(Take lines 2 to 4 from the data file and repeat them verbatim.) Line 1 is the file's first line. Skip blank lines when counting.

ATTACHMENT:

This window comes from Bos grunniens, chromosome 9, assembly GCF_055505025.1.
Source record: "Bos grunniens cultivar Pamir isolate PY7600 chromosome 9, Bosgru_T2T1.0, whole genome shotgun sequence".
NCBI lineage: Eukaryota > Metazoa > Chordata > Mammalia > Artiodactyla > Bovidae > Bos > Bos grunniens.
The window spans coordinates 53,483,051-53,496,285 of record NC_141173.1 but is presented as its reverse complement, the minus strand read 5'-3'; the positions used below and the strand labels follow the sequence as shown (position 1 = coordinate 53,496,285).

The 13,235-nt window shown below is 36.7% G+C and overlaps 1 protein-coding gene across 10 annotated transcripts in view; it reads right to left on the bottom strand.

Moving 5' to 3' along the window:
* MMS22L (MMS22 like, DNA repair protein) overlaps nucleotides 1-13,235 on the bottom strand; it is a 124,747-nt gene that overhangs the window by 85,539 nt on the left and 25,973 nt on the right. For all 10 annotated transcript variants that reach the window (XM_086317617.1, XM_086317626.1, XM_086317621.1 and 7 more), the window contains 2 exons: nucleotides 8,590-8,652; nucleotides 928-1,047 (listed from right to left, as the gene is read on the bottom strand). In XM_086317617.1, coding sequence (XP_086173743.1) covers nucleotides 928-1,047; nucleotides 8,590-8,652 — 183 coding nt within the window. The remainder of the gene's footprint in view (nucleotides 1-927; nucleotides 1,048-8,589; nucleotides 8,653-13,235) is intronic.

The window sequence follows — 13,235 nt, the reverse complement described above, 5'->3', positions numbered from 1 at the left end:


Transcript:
Source record: "Bos grunniens cultivar Pamir isolate PY7600 chromosome 9, Bosgru_T2T1.0, whole genome shotgun sequence".
NCBI lineage: Eukaryota > Metazoa > Chordata > Mammalia > Artiodactyla > Bovidae > Bos > Bos grunniens.
The window spans coordinates 53,483,051-53,496,285 of record NC_141173.1 but is presented as its reverse complement, the minus strand read 5'-3'; the positions used below and the strand labels follow the sequence as shown (position 1 = coordinate 53,496,285).